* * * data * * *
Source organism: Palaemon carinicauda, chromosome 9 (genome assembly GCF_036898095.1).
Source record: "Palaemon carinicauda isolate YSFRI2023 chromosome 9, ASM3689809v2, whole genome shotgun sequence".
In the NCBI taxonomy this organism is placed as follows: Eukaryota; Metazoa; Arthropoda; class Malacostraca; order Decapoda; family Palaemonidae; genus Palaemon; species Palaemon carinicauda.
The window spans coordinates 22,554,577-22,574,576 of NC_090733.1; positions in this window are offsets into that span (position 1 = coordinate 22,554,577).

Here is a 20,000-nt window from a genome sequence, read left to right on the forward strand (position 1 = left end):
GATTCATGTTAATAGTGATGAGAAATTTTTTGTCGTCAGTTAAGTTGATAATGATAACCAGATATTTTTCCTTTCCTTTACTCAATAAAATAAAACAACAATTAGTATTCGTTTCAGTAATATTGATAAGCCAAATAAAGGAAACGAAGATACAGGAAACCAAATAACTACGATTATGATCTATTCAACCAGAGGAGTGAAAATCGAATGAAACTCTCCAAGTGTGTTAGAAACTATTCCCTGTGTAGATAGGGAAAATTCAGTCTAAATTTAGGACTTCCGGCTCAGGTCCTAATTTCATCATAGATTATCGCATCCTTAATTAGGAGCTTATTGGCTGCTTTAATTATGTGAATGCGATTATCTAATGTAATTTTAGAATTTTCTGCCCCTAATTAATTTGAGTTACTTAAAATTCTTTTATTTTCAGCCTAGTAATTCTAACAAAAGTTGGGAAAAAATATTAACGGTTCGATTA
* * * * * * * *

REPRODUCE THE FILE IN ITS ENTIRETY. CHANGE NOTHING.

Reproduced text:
Source organism: Palaemon carinicauda, chromosome 9 (genome assembly GCF_036898095.1).
Source record: "Palaemon carinicauda isolate YSFRI2023 chromosome 9, ASM3689809v2, whole genome shotgun sequence".
In the NCBI taxonomy this organism is placed as follows: Eukaryota; Metazoa; Arthropoda; class Malacostraca; order Decapoda; family Palaemonidae; genus Palaemon; species Palaemon carinicauda.
The window spans coordinates 22,554,577-22,574,576 of NC_090733.1; positions in this window are offsets into that span (position 1 = coordinate 22,554,577).

Here is a 20,000-nt window from a genome sequence, read left to right on the forward strand (position 1 = left end):
GATTCATGTTAATAGTGATGAGAAATTTTTTGTCGTCAGTTAAGTTGATAATGATAACCAGATATTTTTCCTTTCCTTTACTCAATAAAATAAAACAACAATTAGTATTCGTTTCAGTAATATTGATAAGCCAAATAAAGGAAACGAAGATACAGGAAACCAAATAACTACGATTATGATCTATTCAACCAGAGGAGTGAAAATCGAATGAAACTCTCCAAGTGTGTTAGAAACTATTCCCTGTGTAGATAGGGAAAATTCAGTCTAAATTTAGGACTTCCGGCTCAGGTCCTAATTTCATCATAGATTATCGCATCCTTAATTAGGAGCTTATTGGCTGCTTTAATTATGTGAATGCGATTATCTAATGTAATTTTAGAATTTTCTGCCCCTAATTAATTTGAGTTACTTAAAATTCTTTTATTTTCAGCCTAGTAATTCTAACAAAAGTTGGGAAAAAATATTAACGGTTCGATTA